Do you have a rainy day fund? Should you?
No matter how well you plan life is full of unexpected financial problems that arise in your path. The water heater leaks. The car breaks down. Your dentist tells you that you need a crown. If you have no liquid savings, no rainy day fund, you are forced to borrow money, usually with a credit card at high interest, to afford these unexpected expenses.
This is why we all need a rainy day fund, or what I call a reserve fund. Ideally it should be enough money to live on for at least six months in case you lose your job.
To determine how much you should have in your reserve fund you take a hard look at your expenses and determine how much it would take at bare minimum to survive for six months with no income. Rent or mortgage payments, utilities, food, transportation. No frills. No eating out. Just the necessities. Take that number and multiply by 6 and you have the target for your reserve fund. For most people this will be at least $18,000-$30,000.
When unexpected expenses arise you can draw from this reserve and avoid debt. Then you pay yourself back, building the reserve up to at least your minimum amount needed.
The two primary benefits of a reserve fund is to avoid debt and the interest you pay on it and peace of mind. If you have $18,000 in the bank you sleep a lot sounder than if your balance is $18.
How to Build a Reserve Fund
Donna Freedman’s recent post to the GetRichSlowly blog talks about 29 ways to add to your rainy day fund. Read entire post there to learn all 29 but here are the most useful:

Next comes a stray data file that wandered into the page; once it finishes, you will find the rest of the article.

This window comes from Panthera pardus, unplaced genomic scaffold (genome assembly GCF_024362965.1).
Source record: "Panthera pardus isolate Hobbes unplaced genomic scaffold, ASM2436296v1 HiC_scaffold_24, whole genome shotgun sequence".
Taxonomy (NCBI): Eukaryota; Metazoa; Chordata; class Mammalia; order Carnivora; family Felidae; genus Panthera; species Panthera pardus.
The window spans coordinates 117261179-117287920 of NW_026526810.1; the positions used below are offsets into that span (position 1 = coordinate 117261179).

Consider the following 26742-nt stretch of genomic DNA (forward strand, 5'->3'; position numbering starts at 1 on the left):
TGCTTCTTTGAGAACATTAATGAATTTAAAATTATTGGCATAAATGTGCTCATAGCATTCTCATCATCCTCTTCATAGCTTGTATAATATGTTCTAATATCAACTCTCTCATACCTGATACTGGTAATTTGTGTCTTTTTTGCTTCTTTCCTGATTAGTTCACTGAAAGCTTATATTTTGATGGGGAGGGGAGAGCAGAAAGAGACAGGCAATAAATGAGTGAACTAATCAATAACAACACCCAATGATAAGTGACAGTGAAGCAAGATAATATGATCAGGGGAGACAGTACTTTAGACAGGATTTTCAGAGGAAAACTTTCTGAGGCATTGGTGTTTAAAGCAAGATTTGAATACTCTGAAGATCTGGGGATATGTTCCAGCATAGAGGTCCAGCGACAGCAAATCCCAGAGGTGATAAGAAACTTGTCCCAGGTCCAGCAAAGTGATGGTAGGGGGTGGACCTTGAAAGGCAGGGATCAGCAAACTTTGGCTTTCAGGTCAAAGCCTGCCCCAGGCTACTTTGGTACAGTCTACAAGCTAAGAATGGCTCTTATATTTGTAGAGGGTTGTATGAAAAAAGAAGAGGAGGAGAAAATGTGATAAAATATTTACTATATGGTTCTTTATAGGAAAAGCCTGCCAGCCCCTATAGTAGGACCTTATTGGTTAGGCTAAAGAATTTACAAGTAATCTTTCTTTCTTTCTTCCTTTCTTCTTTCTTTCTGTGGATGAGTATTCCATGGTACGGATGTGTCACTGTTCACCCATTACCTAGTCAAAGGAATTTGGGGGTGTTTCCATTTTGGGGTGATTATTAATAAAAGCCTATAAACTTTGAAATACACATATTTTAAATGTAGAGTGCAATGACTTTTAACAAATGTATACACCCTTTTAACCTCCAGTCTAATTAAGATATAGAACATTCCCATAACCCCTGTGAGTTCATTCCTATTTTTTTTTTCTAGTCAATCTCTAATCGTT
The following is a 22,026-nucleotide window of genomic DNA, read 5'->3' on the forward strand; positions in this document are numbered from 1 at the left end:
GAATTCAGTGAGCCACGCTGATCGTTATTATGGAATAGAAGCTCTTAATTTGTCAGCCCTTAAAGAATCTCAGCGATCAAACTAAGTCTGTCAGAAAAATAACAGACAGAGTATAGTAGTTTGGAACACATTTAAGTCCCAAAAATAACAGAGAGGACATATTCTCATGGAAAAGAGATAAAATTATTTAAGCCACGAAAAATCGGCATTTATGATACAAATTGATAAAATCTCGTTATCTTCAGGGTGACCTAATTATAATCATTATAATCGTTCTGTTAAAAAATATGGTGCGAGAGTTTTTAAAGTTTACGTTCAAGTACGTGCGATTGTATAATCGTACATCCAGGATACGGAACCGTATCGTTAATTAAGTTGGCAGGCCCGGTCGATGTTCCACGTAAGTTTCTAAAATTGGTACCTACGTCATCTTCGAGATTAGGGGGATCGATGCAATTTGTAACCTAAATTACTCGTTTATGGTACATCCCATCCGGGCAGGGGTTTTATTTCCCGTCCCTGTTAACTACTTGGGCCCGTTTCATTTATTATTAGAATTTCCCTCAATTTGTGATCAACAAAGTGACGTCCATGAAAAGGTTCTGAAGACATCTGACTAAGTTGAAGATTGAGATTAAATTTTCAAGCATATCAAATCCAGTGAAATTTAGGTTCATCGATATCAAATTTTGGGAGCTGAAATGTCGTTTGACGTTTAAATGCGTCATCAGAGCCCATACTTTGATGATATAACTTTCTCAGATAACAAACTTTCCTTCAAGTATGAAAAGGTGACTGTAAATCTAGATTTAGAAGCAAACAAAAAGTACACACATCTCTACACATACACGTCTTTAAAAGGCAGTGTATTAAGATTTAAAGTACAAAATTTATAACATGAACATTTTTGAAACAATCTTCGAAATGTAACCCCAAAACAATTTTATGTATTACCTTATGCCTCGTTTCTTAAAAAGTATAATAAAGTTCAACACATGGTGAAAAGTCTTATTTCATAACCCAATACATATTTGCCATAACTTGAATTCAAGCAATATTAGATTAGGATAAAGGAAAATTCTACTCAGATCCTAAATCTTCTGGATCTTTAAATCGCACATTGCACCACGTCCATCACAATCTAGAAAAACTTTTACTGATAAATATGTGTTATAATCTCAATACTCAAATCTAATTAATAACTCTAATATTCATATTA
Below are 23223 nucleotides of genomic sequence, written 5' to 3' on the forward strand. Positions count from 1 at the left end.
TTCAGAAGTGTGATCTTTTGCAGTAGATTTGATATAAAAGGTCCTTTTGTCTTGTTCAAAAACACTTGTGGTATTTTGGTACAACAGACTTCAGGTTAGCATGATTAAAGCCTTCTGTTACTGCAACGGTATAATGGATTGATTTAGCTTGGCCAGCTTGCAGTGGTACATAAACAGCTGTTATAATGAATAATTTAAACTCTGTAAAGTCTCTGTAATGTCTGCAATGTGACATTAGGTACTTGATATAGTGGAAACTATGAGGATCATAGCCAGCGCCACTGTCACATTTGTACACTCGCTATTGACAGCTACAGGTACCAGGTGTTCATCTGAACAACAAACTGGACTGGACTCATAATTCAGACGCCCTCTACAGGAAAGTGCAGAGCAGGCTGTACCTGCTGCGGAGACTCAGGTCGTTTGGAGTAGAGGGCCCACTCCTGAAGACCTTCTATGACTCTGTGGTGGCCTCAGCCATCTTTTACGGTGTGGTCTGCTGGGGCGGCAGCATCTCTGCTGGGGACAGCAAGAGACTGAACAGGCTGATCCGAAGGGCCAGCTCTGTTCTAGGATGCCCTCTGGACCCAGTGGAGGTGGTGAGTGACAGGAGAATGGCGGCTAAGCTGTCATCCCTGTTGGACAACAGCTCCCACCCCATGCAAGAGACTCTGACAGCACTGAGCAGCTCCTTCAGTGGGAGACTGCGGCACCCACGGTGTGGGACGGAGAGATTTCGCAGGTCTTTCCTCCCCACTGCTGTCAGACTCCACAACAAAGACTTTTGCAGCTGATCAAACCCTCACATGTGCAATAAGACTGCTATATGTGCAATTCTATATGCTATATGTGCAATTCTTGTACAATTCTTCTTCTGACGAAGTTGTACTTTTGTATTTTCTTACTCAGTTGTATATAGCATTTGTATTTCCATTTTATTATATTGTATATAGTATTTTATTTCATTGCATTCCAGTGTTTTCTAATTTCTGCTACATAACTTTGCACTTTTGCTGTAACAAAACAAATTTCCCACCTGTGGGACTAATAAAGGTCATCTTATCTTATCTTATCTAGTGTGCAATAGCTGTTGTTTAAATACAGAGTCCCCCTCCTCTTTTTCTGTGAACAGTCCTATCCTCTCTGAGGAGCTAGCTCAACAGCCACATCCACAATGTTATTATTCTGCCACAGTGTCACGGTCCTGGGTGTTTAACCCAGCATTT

For most people this is the most powerful savings tip. If you have money automatically transferred from your checking account to your savings account each month you never have to think about it. It just happens automatically. As you check your savings balance you will see it rise every month.
Save your raise or bonus–
If you get a bonus or a raise at work put it in savings. The fact is you have been living without the raise or the bonus now for some time. You will be able to live just as well without spending it.
If you get reimbursed by your employer for travel put it in savings. These are usually small amounts but they add up. I have been doing this for years and it works great.
Stop expensive hobbies and habits–
This one requires you to take a hard look at what you spend your money on. You may like to smoke, or drink fine wine, or collect something, buy expensive coffee drinks, but you do not need to do those things. You can save a significant amount here.
Make auto payments to yourself–
For most people the second most expensive thing they buy is an automobile. Never buy new. Never lease. Buy good used cars for cash and then save every month the amount you would pay in an auto payment. Within a year or two you will have enough to trade up to a newer used car. Keep paying yourself instead of auto finance companies and you will save a lot.
Use these tips and some you find on your own to save on a regular basis and you will have a fund that will pay for those unexpected expenses and you will sleep a little better.
Learn how to manage your money, eliminate debt and build wealth in my book, Your Financial Success.
Questions? Comments? I would love to hear from you. Feel free to post your comments or questions below or if you want to contact me privately you can do that here: http://danielrmurphy.com/contact-me/Wishing you well,
Daniel R. Murphy
Educating people for building wealth, adapting to a changing future and personal development.